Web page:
If everyone took that approach with their children for topics ranging from same-sex marriage to special needs, we would be raising an entire generation of people who accept differences as merely the things that make us unique. That’s the world I want to grow old in, and the one my children will grow into. An accepting, open world.

Start a Conversation

Social media is an interesting phenomena. Lots of bickering, mommy wars, and one of the best ways to keep posted on what’s happening in the world. And when that’s all overwhelming and too much, there are always the feel good stories. They pop up, get circulated around and everyone shares them to further spread the warm and fuzzies.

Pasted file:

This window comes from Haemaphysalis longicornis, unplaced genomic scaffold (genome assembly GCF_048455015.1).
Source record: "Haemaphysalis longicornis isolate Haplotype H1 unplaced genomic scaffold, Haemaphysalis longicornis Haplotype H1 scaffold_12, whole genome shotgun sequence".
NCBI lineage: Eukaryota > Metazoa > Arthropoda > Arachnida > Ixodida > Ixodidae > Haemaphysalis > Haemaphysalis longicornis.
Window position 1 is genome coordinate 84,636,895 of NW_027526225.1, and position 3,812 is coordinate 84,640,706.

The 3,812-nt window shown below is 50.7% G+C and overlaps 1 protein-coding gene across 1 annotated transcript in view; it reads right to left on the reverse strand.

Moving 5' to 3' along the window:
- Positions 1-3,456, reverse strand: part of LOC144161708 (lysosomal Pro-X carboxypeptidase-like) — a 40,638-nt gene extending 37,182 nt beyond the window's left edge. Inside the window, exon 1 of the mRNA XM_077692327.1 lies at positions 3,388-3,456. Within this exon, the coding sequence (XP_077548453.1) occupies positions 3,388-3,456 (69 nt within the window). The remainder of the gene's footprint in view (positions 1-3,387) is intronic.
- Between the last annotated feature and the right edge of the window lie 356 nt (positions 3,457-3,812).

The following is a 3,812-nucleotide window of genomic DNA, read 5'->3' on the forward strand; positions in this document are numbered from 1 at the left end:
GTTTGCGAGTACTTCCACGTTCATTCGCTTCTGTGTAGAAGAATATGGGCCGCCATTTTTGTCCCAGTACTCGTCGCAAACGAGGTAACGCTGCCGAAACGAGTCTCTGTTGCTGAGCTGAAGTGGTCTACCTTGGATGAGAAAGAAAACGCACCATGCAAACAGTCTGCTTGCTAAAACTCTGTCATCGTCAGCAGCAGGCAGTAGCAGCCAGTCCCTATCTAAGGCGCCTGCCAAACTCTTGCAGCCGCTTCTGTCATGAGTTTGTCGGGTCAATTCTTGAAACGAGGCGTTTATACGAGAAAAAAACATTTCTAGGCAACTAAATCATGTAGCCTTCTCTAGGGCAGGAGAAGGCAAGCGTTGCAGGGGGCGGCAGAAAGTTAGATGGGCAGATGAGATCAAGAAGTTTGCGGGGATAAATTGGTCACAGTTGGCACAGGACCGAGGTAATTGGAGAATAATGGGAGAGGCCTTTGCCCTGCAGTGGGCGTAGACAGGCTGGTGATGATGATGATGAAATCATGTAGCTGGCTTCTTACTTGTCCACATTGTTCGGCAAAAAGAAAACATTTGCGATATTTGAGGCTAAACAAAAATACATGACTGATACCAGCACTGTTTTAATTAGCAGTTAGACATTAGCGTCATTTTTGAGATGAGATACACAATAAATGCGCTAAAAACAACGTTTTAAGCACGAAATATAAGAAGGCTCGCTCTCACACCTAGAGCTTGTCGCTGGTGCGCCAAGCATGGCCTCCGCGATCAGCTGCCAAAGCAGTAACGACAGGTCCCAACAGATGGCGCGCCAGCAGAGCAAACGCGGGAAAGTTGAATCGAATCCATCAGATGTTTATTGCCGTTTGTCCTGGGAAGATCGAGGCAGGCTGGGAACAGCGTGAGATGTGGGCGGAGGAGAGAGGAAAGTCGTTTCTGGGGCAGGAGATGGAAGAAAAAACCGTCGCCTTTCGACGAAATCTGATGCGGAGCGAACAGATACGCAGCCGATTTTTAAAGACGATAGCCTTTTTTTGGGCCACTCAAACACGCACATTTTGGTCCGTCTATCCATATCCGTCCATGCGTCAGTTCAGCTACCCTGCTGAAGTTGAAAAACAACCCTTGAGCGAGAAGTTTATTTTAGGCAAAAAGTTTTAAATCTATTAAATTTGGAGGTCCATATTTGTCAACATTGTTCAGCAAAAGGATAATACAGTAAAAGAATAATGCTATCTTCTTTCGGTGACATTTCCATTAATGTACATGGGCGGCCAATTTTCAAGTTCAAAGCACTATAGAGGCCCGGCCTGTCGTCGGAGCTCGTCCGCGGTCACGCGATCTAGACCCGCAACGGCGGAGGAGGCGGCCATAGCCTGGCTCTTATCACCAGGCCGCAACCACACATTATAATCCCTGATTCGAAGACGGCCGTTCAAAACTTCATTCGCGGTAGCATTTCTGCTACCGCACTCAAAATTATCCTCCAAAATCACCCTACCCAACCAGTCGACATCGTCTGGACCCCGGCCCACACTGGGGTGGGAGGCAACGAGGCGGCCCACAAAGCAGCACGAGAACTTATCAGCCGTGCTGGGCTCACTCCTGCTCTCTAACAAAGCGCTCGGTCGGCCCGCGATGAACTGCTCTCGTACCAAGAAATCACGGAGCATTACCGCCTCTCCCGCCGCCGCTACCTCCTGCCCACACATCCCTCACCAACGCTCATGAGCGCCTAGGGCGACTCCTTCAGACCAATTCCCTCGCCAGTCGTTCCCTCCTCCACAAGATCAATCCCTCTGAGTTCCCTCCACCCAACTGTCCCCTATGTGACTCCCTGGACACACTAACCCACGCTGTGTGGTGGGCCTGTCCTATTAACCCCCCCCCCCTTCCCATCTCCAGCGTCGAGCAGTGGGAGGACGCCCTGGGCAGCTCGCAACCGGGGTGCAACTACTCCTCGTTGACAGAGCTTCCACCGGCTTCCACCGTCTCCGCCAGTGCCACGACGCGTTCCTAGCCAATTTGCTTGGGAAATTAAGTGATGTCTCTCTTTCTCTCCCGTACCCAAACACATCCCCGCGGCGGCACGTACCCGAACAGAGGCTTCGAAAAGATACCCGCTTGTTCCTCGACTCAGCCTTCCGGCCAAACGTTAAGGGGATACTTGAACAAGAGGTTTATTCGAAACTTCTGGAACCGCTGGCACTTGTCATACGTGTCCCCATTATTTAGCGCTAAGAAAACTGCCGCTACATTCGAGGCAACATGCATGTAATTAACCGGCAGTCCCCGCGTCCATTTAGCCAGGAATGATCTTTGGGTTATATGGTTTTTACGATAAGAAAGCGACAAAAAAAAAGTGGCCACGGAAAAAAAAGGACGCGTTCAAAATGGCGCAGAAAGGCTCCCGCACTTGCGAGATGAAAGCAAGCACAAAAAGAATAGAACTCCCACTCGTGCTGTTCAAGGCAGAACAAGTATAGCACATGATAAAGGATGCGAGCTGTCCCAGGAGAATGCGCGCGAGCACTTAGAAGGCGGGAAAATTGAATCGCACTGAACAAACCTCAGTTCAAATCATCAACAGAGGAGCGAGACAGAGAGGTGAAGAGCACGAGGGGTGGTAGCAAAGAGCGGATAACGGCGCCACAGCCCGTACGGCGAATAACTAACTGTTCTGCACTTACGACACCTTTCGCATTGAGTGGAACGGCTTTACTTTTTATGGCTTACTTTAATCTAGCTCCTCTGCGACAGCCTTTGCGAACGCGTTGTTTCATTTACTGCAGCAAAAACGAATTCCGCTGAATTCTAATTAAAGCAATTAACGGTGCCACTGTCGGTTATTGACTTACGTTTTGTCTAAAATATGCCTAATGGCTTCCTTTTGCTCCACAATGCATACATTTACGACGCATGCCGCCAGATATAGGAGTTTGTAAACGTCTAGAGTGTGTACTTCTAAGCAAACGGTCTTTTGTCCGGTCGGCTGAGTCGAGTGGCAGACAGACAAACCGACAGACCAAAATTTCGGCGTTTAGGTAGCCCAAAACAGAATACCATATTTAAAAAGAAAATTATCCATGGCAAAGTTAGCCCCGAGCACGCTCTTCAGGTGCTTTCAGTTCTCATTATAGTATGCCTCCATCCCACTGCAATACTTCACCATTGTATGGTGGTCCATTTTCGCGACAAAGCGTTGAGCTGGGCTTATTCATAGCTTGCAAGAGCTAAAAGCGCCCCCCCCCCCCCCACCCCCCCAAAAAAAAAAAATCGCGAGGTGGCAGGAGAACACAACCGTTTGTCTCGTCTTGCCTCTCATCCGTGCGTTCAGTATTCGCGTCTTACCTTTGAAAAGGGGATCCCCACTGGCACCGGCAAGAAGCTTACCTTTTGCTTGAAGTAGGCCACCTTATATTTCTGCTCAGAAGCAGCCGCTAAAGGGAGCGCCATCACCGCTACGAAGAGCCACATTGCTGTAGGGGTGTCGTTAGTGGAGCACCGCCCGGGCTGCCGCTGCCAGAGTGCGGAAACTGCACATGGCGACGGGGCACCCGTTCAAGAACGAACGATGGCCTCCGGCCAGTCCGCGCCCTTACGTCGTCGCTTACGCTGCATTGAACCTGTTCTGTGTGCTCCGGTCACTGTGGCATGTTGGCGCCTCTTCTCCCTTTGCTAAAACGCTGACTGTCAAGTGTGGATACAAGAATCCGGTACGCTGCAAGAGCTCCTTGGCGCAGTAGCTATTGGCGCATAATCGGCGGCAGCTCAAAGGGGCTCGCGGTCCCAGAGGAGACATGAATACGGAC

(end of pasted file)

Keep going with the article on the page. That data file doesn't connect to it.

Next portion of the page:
The latest one to get circulated is about a boy with challenges similar to autism who asked his mother not to have a birthday party for him because he doesn’t have any friends. Mom set up a Facebook page and the media picked it up and now he’s being inundated with birthday cards.

How heartbreaking that his mom needed to do something like that. I get it, I truly do as I share in her despair every day. Kids with autism face so many challenges that it just doesn’t feel fair to add a lack of friends on top of it all.

So many people got on board for this, that it seems like one of those heartwarming do-good, feel-good stories. Teachers were even getting their entire classes to create and send cards. Mom was even getting notices from the postal service that there was too much mail!

But…after a friendless card-opening party with his mom, that boy will go back to his lonely existence. Neither your life nor his will be any better.